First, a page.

Bringing Self-Discipline Traits To Life – Part 2

• This kind of self-reflection allows you to see exactly what areas you need to work on and see whether your efforts are resulting in progress.

• Depending on which aspects you identify as under-developed, you can do a lot to improve.

• To find positive mentors, reach out to others and network, or simply ask for help and advice from accomplished people.

• To develop sensory rich vision, make a goal collage or practice visualization to conjure up a vivid, five-sense image of the end you’re aiming for. To increase self-belief, actively court failure and rejection—to prove to yourself that your worth as a person doesn’t stem from these things. Meditation, mindfulness, and self-care also go a long way to cultivating self-compassion.

• To have better planning and organization, start by decluttering both your mind and workspace to cut down on distractions. Set up habits that allow you to atomate, delegate and concentrate.

• To build skills and education, keep reading. Become curious, and ask questions, learning where you can. To improve patience and perseverance, focus on the smallest, sustainable change you can make and keep up every day. To see work as play, change your language. Don’t say, “I have to do XYZ,” but instead say, “I choose to do XYZ.” Remember, nobody is forcing you to be the best version of yourself.

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Let’s be honest, not everyone is blessed with good role models. In fact, most of us are likely surrounded by those who have been modeling passive, negative behaviors to us all our lives, or else we find ourselves in situations where we are unable to develop into our full potential.

Luckily, we can choose. If you rated yourself quite low on this characteristic, take heart that there is a lot you can do to invite quality people into your world. There is a saying that you eventually resemble the five people you most spend time with. Whether this is true or not, there’s no doubt that our sense of identity, our habits and our mindsets are powerfully influenced by those around us. Here’s a two-step activity to try and raise your score in this area.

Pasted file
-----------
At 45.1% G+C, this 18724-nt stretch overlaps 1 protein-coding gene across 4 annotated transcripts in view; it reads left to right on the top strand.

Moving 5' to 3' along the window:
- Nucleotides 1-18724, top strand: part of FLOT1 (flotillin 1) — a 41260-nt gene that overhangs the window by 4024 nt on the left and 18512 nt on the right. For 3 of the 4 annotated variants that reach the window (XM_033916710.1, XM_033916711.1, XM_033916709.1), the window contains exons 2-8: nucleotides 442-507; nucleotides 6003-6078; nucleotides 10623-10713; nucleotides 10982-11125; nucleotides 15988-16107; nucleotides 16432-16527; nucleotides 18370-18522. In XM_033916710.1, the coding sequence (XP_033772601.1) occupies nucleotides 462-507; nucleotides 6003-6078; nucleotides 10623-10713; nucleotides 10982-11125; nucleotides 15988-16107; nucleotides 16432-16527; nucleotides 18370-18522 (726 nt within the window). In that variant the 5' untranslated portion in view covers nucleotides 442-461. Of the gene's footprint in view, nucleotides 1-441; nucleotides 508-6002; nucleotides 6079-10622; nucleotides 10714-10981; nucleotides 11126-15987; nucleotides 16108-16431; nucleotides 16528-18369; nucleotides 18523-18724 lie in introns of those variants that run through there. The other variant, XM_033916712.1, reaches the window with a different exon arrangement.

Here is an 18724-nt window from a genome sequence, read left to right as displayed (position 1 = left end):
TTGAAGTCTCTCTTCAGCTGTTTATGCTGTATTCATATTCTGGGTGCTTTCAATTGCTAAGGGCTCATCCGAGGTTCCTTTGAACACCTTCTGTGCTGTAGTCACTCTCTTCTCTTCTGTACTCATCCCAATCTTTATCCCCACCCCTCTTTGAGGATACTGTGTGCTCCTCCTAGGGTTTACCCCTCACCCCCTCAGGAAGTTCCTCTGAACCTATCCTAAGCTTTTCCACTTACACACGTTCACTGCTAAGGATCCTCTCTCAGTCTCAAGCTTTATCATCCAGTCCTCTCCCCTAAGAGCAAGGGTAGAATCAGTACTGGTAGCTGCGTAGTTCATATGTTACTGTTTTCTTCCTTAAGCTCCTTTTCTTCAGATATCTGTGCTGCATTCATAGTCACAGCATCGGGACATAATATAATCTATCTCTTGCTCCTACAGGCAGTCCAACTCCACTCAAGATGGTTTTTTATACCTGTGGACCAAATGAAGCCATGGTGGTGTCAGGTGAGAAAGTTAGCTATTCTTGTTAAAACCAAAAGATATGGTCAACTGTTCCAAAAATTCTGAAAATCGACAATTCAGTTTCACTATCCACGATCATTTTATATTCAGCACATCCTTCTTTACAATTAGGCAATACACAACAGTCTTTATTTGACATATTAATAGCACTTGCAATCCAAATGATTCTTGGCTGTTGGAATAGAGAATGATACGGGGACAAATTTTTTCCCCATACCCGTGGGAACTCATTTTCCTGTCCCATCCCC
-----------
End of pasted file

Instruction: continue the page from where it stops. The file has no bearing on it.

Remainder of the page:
Firstly, try to identify anyone who is actively holding you back. You know the kinds of people—pessimistic, critical, sabotaging, or just plain mean, they are the people who will work against your efforts to improve yourself and reach your dreams. Your goal here is obvious: reduce contact or eliminate them from your life completely, if possible. Of course, critics and people who disagree are not necessarily toxic people, if their disagreement inspires us or encourages us to be better.

Next, identify those people that don’t add much to your life. Perhaps they’re there because they’ve always been there, but they neither hinder nor advance your overall goals. These people are great to have around, but you should try to prioritize spending time with those who more actively support and teach you, or who you enjoy mentoring.

Finally, the third group includes those who are on your side, and are there providing guidance, help, support or can teach you something. Even better if it’s a mutual benefit! These are the kinds of people to prioritize in life. Attend networking events, seek out people in groups or clubs who are doing the same thing as you, or even consider asking someone more advanced or accomplished to give you advice or help.

Sensory-Rich Vision

Good plans matter, but before good plans comes a good vision. Ask any creator about their magnum opus and many of them will say that they saw the vision fully completed in their mind’s eye first, long before they took the first step to bring it to life. Every innovator first sees a vision of what could be, and then works toward that.

But don’t get too attached to the word “vision”—you have so many more sense that just sight! Enlist all your senses to conjure up an image of what you want to achieve, Make it real in your mind. Dwell on every detail. The thing is, people who self-sabotage, procrastinate, and operate below their potential do this anyway—except they do it negatively.

They vividly imagine scenarios of total failure. They dwell on possibilities—but only on the negative ones. This only fosters fear, doubt, anger, and apathy. Rather than being in a curious, proactive, creative, and receptive frame of mind, you’re homing in on problems, almost setting yourself up for a bad outcome.

Set up a “vision board” where you paste collaged images that make you think of your goal. Position your board where you can see it constantly. Alternatively, spend time actively visualizing end goals, in detail. With closed eyes, focus all your attention on what it will look and feel like once you have accomplished your goal. Conjure up this sensory image with as much detail as possible. You may find that the vision is not as clear as you once assumed! Flesh out the details and you automatically sharpen up your goal—and adjust your plan for getting there.